How will COVID-19 likely impact CBD and Inner City areas’ future populations?
CBD and Inner City LGAs have experienced multi-generational shifts in population. Starting in the interwar periods, significant populations lived and worked in and close to our major city centers. Following WW2, there was an emptying out as post-war suburban areas were created, and as manufacturing and employment opportunities were redeployed away from city centres to outer suburbs. Beginning in the 1980s and 1990s, the tide turned and inner city areas were redeveloped and became attractive again to younger professionals drawn by a cosmopolitan lifestyle. Think an Australia v India test at the Adelaide Oval, or the Australian Open at Melbourne Park every summer. The City of Sydney had a Gross Regional Product of over $130 Billion in the year ending June 2019, which according to the World Bank is similar to that of Kenya or the Slovak Republic!
As the service industries, particularly around international students, became increasingly important to our economy, CBDs and Inner City areas again became crucial to our population story.
Turning off the international migration tap is likely to have a significant impact on the population dynamic in these areas in the short term and may take time to recover.
What are the other impacts that COVID-19 will have on CBD and Inner City areas ?
Overseas migration > negative impact
We know that nationally, the impact on net-overseas migration (NOM) will be severe. Typically international migrants arrive in Australia and rent in the inner city areas, either due to the relatively higher availability of rental stock, or if students, due to proximity to major universities. Following this, if they remain in Australia and then form families, we often see a move to other parts of the country that has more suitable housing stock for that phase of life.
Port Phillip has a slightly lower share of overseas born residents than Greater Melbourne (31.4% compared with 33.8%), but a higher share of overseas migration share of total net migration (2011 to 2016) at 106.8% (95.7%). [How can you get over 100% migration rates? This figure is the ratio of net inbound migration divided by the sum of net migration (intra-, inter- and overseas).]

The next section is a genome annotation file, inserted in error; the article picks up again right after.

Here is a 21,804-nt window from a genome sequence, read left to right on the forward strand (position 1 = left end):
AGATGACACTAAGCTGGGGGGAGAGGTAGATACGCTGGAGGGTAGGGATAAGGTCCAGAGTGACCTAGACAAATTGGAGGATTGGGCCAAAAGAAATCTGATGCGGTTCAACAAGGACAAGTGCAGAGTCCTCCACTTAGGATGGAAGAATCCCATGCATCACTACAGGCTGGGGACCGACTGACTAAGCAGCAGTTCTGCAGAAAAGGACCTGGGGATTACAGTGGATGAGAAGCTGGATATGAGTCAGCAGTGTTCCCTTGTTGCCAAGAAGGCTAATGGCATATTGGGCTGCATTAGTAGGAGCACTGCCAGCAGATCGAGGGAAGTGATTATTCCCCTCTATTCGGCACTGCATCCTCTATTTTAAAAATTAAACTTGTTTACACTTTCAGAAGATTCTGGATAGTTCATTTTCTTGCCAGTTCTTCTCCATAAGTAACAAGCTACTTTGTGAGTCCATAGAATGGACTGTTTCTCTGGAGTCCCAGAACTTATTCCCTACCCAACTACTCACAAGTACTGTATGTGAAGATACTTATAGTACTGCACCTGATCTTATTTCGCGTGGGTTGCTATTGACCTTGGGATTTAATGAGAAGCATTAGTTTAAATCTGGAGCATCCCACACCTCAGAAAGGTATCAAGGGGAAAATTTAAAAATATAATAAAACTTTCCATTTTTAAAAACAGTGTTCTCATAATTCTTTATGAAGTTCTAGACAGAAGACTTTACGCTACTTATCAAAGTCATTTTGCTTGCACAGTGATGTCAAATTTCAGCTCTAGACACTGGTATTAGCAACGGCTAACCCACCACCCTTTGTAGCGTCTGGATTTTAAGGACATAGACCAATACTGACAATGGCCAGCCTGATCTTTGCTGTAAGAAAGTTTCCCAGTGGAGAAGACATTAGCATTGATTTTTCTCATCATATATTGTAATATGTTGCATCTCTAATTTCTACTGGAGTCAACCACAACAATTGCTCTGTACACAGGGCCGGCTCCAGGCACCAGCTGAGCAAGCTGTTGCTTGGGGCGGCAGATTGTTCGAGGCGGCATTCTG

Interstate migration > some negative impact
Port Phillip historically experienced net interstate in migration, and although there are no border closures stopping people coming to settle in Victoria as I write, the general uncertainty around health and economic opportunity may cause potential migrants to pause.
Intrastate migration > negative impact
CBDs and Inner Areas tend to lose a significant number of residents to other parts of their state, often seeking larger houses when establishing families. This is likely to continue as COVID-19 continues, especially as the suburbs and growth areas have more affordable housing which may be sought after for those who have lost or had to take jobs with fewer hours.
International students > significant impact
The increase in numbers of international students has been a recent feature of CBDs and Inner City areas, and contributes to the perception of them being lively and vibrant areas, as well as contributing heavily to the local economies. However Port Phillip, unlike most CBD and Inner City areas, does not have an oversize proportion of residents attending tertiary education when compared to Greater Melbourne (approximately 7.9%), meaning that relatively speaking, the loss of international students may not be as significant as elsewhere.
Table 1. Migration Characteristics of Port Phillip LGA
Births > some negative impact
Port Phillips’s baseline population forecasts assume a share of population increase of 7,093 due to natural increase between 2017-2021. Due to COVID-19 these numbers are likely to be fewer over this period, as fertility typically declines in times of economic and social uncertainty.
Mortality > some exposure
Deaths caused by COVID-19 are fortunately at low levels, however, the number of deaths could increase if outbreaks were seen in areas with relatively large numbers of vulnerable elderly residents (such as seen in aged care facilities in both Melbourne and Sydney). Port Phillip has a slightly smaller share of residents aged over 70 years (and therefore some mortality exposure) compared to Greater Melbourne.
Resident vulnerability > some negative impact
Port Phillip has lower levels of resident vulnerability across all indicators compared to Melbourne. This means that we expect there will be relatively less housing relocation as a result of COVID-19. Nevertheless, the high number of private rentals (44%) and mobile younger people (18-39 year olds, 43.7%) indicate an exposure to population loss, should those people lose jobs and decide to move to cheaper accommodation. Our colleague Nenad has published a series of interactive tools to help you identify indicators of vulnerability in your community.
What’s the impact of COVID-19 on other parts of Australia?
This is the second last in our nine piece series on our assessment of the impact of COVID-19 in Australia. Look out for the last in the series, Coastal councils. Subscribe to our blog for updates as we roll out this analysis, or to our product updates to be notified when new data and features are added to our online tools.